After two years in a supporting role in Kelowna, Jackson Whistle is ready for prime time.
Moving into the No. 1 slot between the pipes for the Rockets in 2014-15 is a most welcome scenario the 19-year-old goaltender.
“This will be my fourth year and I’m pretty excited to be here, to get the opportunity to be the No. 1 guy and just kind of roll with it,” said Whistle. “I feel like I’ve put a lot of work into it, so it’s nice be in this position now…I’m looking forward to it.”
Following a trade to the Rockets by the Vancouver Giants in the fall of 2012, it didn’t take Whistle long to settle in as a reliable WHL back up to Jordon Cooke.
Over his first two seasons in Kelowna, Whistle posted numbers more befitting a veteran stopper—a robust 33-6-1-0 record and a 2.32 goals against average.
“The last two years working with (goalie coach) Kim Dillabaugh I gained a lot of confidence with the Rockets, and with the rest of the coaching staff,” said Whistle, who moved to Kelowna seven years ago. “For a goaltender, confidence is huge, so I feel like I have that on my side heading into the season.”
In turn, Whistle has also gained the confidence of Rockets’ management and coaches—not just with his play over the last two seasons and in training camp but his commitment to being ready for his new role.
“Jackson really worked hard on the fitness side of his game this summer, getting stronger and being ready to deal with the physical demands that goaltenders have in our league,” said Rockets GM Bruce Hamilton. “He’s done a real good job and now it’s his turn to show us that he’s capable of handling the load. I’m hoping he can get 60 games in this year and carry the bulk of the work for us.”
Following in the footsteps of the Canadian Hockey League’s goaltender of the year can be an intimidating prospect for an aspiring major junior netminder. Not so for Whistle, who plans use the experience of watching Cooke the last two years to his full advantage as Kelowna’s new No. 1 man.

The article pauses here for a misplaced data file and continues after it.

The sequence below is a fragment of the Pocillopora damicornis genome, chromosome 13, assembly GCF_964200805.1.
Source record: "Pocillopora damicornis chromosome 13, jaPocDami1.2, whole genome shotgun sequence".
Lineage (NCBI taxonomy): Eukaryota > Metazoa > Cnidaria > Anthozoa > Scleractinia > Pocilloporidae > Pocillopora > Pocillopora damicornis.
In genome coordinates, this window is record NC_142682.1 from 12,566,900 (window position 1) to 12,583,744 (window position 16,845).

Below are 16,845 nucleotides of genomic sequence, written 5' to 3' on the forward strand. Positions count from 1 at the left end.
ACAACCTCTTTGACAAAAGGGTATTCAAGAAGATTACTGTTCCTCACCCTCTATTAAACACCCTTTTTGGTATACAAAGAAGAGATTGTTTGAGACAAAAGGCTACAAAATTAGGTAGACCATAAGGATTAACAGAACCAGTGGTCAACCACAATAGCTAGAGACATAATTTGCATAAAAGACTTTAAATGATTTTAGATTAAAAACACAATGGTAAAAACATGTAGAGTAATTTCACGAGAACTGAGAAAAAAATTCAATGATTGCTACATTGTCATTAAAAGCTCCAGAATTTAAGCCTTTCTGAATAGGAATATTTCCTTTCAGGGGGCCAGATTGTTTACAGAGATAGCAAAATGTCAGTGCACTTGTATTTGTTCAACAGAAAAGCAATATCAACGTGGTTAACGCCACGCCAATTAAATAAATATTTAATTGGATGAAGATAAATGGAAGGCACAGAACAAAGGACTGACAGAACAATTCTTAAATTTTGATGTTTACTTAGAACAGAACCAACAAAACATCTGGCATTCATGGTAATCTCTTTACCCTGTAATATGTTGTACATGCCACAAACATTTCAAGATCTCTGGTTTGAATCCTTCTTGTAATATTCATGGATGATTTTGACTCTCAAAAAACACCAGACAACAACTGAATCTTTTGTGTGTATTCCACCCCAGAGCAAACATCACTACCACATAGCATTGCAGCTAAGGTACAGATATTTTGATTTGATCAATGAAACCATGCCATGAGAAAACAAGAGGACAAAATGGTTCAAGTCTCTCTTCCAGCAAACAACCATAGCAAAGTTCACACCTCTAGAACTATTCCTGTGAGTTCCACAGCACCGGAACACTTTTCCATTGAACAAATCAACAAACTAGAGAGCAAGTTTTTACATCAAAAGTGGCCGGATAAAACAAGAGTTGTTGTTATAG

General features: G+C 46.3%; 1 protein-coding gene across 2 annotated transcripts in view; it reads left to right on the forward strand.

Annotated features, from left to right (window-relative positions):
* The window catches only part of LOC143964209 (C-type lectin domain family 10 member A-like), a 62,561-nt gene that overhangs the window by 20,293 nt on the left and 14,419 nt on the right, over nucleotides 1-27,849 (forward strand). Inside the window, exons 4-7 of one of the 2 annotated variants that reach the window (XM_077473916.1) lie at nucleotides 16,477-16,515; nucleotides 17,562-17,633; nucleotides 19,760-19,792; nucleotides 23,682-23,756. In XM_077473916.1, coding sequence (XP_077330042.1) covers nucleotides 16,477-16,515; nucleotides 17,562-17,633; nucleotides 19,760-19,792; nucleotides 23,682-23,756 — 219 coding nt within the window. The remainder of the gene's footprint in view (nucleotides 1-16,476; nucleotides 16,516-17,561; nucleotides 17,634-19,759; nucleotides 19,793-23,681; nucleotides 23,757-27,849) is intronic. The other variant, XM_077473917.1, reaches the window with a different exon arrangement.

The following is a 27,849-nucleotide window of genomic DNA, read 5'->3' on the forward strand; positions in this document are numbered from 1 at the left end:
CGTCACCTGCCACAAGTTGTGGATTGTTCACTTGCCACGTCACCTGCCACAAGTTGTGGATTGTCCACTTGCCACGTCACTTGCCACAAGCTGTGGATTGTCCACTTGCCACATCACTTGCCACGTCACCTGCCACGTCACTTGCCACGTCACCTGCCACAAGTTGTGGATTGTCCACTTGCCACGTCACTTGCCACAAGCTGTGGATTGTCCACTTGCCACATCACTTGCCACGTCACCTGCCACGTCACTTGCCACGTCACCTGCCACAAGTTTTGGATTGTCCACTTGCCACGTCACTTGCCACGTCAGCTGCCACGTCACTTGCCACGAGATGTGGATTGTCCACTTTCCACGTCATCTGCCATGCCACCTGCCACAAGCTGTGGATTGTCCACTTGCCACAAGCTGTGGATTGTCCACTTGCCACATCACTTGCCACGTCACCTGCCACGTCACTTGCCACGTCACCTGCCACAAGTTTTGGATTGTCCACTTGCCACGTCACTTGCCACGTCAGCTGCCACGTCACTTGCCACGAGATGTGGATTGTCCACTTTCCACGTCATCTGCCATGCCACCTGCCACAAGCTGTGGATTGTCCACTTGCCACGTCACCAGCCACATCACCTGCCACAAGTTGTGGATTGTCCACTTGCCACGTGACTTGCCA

“Just the way Jordon works, he played a lot of games and worked so hard in practise,” said Whistle. “It was huge watching him do that and it pushed both of us, kept me trying to work as hard as he did. That’s what I’ll try and carry into this year.
“The biggest thing as a No. 1 guy is just keeping it at an even keel, not getting too high or low when things are going good or bad,” Whistle continued. “Just keep it flat line across the board…so I feel pretty good going in.”
Led by Madison Bowey, Mitch Wheaton and Cole Martin, Whistle will have arguably one of the WHL’s best defensive corps in front of him this season.
And while he assures it won’t lead him to relax too much in the crease, Whistle admits it provides him with a certain sense of security.
“Obviously it’s very nice to know that your D-men know what they’re doing out there,” Whistle. “We have a very good D-corps that does a good job in front of their goalies.”
Whistle will attend the Vancouver Canucks’ rookie camp next week in Penticton, before returning to the Rockets prior to the start of the regular season on Saturday, Sept. 20.
Whistle will likely be backed up this season by either rookie Jake Morrissey, 17, from Calgary, or Christopher Tai, 18, a Delta native who has WHL experience with Lethbridge, Brandon and Medicine Hat.
Both goaltenders will remain with the team heading into the Rockets’ exhibition games this weekend in Delta. Kelowna will play the Giants on Saturday and Victoria on Sunday.